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maryivo

service animal announcement by NCL

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10 minutes ago, gravitar said:

 

NCL and all others can only do the following to ascertain if it is a true service dog.

 

In situations where it is not obvious that the dog is a service animal, staff may ask only two specific questions: (1) is the dog a service animal required because of a disability? and (2) what work or task has the dog been trained to perform?

 

No cards, ID or other documentation is required of a service dog.

 

Additionally

 

The ADA requires that service animals be under the control of the handler at all times. ... The service animal must be harnessed, leashed, or tethered while in public places unless these devices interfere with the service animal's work or the person's disability prevents use of these devices.

 

So if you see a dog that is not under control of their handler as stated above, you can be pretty sure it is NOT a true service animal.

 

 

While what you write is true of a brick and mortar business there are some different guidelines for the airlines with some airlines choosing to abide by the ones you wrote about in your post. I am guessing there will be guidelines for cruise ships as well. As time continues on there will be changes and adjustments made. 

 

https://www.servicedogcertifications.org/flying-with-a-service-dog-guide/

 

The Americans With Disabilities Act (ADA), with its stringent rules on accommodating service dogs in public places without requiring proof of disability, doesn’t apply on airplanes. However, the less-known Air Carrier Access Act (ACAA) prohibits airlines from discriminating against travelers with physical or mental impairments. That means they can bring their assistance animals with them on planes for free without the other restrictions for flying with pets. This is an important right for people with disabilities who need their trained service dogs to travel like anyone else. But with rising numbers of untrained emotional support animals on planes, disputes have been rising as well.

 

Let's just be kind to those with any animal in a public setting.

 

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4 minutes ago, NLH Arizona said:

Actually if they dogs are trained to alert the owner that they blood sugar are low or they are about to have a seizure, they are considered service dogs here in the states under the ADA qualifications.

 

24 minutes ago, Named-Tawny said:


Different contexts then, I suppose.  Up here in Toronto, I've seen significantly more actual service dogs being questioned (often diabetic or epilepsy support dogs), than non-service dogs trying to be passed off as genuine.


Yes, that's what I meant, sorry if it wasn't clear.  From what I've seen, I've notice that it's more frequent that actual ADA/CDA service dogs are being accused of fakery by people who don't understand, than non-service dogs being passed off as real.

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14 minutes ago, NLH Arizona said:

You can buy these on line, doesn't mean they are true service dogs.  Service dogs are not required to have any kind of ids, which I think should be correct by our government, then we wouldn't have these emotional support dogs every place you turn around.  Having emotional support animals everywhere is negative toward service dogs.  Think about it, if an emotional support animal, attacks a service dog and this does happen, the service dog does not retaliate, because it is working and its only attention is on its owner, thus they and their owner can be harmed.   Sorry this is my pet peeve.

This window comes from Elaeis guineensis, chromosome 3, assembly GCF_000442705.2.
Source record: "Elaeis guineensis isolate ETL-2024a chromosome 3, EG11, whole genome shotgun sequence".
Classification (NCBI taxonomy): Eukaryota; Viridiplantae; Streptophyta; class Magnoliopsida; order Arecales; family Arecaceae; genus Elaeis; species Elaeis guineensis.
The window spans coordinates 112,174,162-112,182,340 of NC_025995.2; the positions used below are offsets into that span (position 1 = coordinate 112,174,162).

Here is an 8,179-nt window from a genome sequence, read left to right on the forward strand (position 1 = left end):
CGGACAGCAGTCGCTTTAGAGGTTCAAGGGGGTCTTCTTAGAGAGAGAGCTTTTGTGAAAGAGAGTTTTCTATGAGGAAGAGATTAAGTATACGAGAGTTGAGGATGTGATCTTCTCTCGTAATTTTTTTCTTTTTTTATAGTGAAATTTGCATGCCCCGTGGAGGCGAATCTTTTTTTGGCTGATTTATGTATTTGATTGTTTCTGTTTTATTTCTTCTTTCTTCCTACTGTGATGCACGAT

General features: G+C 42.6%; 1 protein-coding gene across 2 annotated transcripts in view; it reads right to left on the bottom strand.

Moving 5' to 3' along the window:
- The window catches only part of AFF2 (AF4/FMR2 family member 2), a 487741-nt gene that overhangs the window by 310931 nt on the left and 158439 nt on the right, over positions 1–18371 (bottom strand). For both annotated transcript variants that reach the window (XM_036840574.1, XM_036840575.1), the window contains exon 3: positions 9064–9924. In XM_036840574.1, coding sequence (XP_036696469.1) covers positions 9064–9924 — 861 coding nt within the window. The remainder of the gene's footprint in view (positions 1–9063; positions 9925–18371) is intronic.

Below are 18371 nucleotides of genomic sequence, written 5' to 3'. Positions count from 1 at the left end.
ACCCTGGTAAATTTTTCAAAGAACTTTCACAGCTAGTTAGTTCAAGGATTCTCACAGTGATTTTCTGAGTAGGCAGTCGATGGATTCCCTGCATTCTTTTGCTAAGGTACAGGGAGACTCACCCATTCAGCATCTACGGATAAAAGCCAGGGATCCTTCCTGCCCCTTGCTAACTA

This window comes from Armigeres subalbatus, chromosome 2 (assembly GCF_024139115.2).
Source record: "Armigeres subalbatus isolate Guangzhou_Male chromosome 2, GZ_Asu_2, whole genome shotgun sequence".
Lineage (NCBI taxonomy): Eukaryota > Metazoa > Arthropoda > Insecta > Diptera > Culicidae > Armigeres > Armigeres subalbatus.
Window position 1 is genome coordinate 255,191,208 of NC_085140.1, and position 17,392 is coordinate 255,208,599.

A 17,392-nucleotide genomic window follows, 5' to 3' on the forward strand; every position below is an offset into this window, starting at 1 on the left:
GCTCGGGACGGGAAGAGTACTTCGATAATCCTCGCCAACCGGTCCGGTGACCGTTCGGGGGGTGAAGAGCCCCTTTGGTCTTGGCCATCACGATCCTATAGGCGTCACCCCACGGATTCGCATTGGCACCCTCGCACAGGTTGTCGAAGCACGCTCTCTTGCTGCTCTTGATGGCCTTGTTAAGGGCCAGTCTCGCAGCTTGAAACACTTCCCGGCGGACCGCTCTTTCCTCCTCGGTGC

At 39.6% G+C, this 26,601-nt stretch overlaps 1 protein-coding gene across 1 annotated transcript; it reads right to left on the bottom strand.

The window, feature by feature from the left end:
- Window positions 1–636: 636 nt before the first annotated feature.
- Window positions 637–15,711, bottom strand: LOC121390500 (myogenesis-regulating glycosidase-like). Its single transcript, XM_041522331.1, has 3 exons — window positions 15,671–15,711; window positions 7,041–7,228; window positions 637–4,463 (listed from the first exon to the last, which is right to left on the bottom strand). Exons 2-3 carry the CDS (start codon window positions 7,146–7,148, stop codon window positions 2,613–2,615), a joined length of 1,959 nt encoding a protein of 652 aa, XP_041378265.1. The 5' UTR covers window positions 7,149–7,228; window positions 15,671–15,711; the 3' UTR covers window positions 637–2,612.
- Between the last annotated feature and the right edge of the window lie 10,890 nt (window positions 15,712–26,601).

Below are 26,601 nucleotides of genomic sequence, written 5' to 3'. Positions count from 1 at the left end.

I understand, no worries. I do agree with you there should be more protections in place for service animals. The lady I sat with had a copy of her wallet card attached to her dog. And yes, you can buy anything on the internet these days. 😱

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13 minutes ago, NLH Arizona said:

PTSD is a ADA approved disability, so if they have a trained dog for their PTSD, it is a service animal. 

I am aware of that but a lot of people are not. We had an incident near me recently where a store owner refused to allow a vet with a dog to enter his shop. Many people just see a dog and react badly. Sorry if I didn't explain my post in a better way.

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Norwegian Cruise Line accepts service dogs that are trained to perform a specific task. A service dog may be needed for many different conditions, which would be acceptable under the American with Disabilities Act (ADA) guidelines.

In accordance with the ADA, Norwegian Cruise Line does NOT accept “Emotional Support” dogs as service dogs, they CANNOT sail.

  • Guests must provide copies of the dog’s current vaccination records that show all shots are up-to-date (including Rabies), as well as a USDA or International Health certificate
  • Guests are responsible for checking with all ports of call for any special requirements they may have. Guests are responsible for bringing all food, medication and life jacket for the dog
  • A sand box will be provided

All guests traveling with service animals must book at least two weeks in advance to allow sufficient time to check with each port of call and provide Norwegian Cruise Line with all required documentation.

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3 hours ago, julig22 said:

Norwegian Cruise Line accepts service dogs that are trained to perform a specific task. A service dog may be needed for many different conditions, which would be acceptable under the American with Disabilities Act (ADA) guidelines.

In accordance with the ADA, Norwegian Cruise Line does NOT accept “Emotional Support” dogs as service dogs, they CANNOT sail.

  • Guests must provide copies of the dog’s current vaccination records that show all shots are up-to-date (including Rabies), as well as a USDA or International Health certificate
  • Guests are responsible for checking with all ports of call for any special requirements they may have. Guests are responsible for bringing all food, medication and life jacket for the dog
  • A sand box will be provided

All guests traveling with service animals must book at least two weeks in advance to allow sufficient time to check with each port of call and provide Norwegian Cruise Line with all required documentation.

Thanks so much for sharing this information.